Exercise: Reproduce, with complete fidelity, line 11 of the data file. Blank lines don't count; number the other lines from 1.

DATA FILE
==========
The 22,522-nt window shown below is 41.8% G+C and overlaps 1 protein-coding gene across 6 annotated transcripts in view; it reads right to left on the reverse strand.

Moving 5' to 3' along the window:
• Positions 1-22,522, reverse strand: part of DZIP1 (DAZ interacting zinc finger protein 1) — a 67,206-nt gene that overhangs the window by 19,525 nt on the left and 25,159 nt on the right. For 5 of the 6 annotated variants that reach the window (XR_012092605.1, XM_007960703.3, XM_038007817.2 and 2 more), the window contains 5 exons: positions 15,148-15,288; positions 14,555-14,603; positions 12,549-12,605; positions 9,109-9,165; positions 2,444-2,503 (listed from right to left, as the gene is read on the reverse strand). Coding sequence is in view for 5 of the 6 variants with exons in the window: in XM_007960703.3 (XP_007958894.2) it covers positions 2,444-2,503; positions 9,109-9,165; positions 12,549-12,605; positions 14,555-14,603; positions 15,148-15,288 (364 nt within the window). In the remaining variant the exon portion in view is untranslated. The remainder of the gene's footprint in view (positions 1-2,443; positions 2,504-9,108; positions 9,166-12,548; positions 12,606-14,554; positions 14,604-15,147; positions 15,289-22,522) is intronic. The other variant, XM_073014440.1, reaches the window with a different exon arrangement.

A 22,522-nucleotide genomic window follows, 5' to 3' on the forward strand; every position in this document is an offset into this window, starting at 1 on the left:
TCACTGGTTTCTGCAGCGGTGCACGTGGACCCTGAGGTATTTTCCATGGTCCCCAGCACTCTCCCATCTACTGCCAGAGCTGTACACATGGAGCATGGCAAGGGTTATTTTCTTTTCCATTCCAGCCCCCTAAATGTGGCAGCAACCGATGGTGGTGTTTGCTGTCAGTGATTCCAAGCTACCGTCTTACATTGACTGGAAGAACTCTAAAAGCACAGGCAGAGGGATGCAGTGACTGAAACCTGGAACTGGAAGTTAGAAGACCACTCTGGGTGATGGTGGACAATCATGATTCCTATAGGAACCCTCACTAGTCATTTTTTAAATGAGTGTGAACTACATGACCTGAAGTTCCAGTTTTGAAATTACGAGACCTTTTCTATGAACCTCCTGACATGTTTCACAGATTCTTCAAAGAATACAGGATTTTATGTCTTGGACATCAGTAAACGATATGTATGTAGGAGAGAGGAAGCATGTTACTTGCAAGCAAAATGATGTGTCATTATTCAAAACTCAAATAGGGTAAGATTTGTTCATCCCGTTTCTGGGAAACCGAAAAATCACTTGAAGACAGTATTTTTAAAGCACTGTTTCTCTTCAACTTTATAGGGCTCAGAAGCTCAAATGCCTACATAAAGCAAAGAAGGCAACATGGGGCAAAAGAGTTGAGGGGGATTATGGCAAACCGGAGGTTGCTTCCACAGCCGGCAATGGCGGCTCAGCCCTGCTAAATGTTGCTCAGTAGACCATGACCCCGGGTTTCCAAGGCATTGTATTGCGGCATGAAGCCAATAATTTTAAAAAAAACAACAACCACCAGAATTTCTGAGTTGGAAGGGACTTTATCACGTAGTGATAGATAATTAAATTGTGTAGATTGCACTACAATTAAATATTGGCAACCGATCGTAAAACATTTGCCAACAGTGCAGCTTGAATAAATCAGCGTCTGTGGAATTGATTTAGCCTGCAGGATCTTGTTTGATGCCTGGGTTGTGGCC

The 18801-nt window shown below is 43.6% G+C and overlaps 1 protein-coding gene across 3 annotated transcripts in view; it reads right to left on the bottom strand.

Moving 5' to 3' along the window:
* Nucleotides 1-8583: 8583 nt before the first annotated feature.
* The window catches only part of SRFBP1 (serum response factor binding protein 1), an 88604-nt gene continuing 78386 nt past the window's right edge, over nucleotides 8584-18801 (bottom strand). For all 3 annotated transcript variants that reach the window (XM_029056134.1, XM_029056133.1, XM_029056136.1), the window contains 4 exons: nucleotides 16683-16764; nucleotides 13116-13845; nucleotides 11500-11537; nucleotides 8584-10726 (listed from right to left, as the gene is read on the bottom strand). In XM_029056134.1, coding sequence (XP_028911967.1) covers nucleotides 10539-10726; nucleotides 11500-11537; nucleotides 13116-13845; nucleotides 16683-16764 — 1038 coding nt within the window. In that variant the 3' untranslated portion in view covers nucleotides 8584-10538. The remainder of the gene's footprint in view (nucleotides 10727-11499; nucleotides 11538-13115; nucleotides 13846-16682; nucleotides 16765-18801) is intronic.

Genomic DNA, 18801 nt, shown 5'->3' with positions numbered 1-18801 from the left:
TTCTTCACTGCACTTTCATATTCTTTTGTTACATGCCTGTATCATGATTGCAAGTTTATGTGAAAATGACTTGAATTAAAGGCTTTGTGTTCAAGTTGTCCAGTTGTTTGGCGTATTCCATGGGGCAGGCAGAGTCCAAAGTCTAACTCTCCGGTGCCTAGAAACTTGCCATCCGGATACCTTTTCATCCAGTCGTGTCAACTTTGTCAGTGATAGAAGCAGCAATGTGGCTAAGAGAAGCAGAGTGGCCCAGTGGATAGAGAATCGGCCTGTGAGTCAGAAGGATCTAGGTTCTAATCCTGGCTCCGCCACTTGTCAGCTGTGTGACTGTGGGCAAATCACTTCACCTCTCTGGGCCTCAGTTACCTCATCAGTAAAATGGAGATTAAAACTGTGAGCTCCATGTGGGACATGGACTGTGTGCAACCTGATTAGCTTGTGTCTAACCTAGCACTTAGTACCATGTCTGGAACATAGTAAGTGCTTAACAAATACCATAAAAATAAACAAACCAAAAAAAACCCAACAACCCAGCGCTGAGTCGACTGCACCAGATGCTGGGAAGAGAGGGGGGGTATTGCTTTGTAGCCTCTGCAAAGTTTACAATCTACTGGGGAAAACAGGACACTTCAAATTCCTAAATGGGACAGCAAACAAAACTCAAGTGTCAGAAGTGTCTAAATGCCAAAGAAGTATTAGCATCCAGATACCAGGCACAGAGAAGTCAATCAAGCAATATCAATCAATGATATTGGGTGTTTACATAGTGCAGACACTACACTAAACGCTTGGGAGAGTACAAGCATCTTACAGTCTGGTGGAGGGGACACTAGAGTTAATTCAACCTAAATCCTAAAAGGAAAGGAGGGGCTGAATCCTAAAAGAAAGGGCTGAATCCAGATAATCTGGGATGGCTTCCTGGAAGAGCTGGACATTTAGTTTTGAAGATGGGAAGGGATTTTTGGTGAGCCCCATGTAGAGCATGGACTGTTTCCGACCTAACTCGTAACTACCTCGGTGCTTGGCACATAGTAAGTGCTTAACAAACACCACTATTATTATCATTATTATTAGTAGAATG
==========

TTCTTCACTGCACTTTCATATTCTTTTGTTACATGCCTGTATCATGATTGCAAGTTTATGTGAAAATGACTTGAATTAAAGGCTTTGTGTTCAAGTTGTCCAGTTGTTTGGCGTATTCCATGGGGCAGGCAGAGTCCAAAGTCTAACTCTCCGGTGCCTAGAAACTTGCCATCCGGATACCTTTTCATCCAGTCGTGTCAACTTTGTCAGTGATAGAAGCAGCAATGTGGCTAAGAGAAGCAGAGTGGCCCAGTGGATAGAGAATCGGCCTGTGAGTCAGAAGGATCTAGGTTCTAATCCTGGCTCCGCCACTTGTCAGCTGTGTGACTGTGGGCAAATCACTTCACCTCTCTGGGCCTCAGTTACCTCATCAGTAAAATGGAGATTAAAACTGTGAGCTCCATGTGGGACATGGACTGTGTGCAACCTGATTAGCTTGTGTCTAACCTAGCACTTAGTACCATGTCTGGAACATAGTAAGTGCTTAACAAATACCATAAAAATAAACAAACCAAAAAAAACCCAACAACCCAGCGCTGAGTCGACTGCACCAGATGCTGGGAAGAGAGGGGGGGTATTGCTTTGTAGCCTCTGCAAAGTTTACAATCTACTGGGGAAAACAGGACACTTCAAATTCCTAAATGGGACAGCAAACAAAACTCAAGTGTCAGAAGTGTCTAAATGCCAAAGAAGTATTAGCATCCAGATACCAGGCACAGAGAAGTCAATCAAGCAATATCAATCAATGATATTGGGTGTTTACATAGTGCAGACACTACACTAAACGCTTGGGAGAGTACAAGCATCTTACAGTCTGGTGGAGGGGACACTAGAGTTAATTCAACCTAAATCCTAAAAGGAAAGGAGGGGCTGAATCCTAAAAGAAAGGGCTGAATCCAGATAATCTGGGATGGCTTCCTGGAAGAGCTGGACATTTAGTTTTGAAGATGGGAAGGGATTTTTGGTGAGCCCCATGTAGAGCATGGACTGTTTCCGACCTAACTCGTAACTACCTCGGTGCTTGGCACATAGTAAGTGCTTAACAAACACCACTATTATTATCATTATTATTAGTAGAATG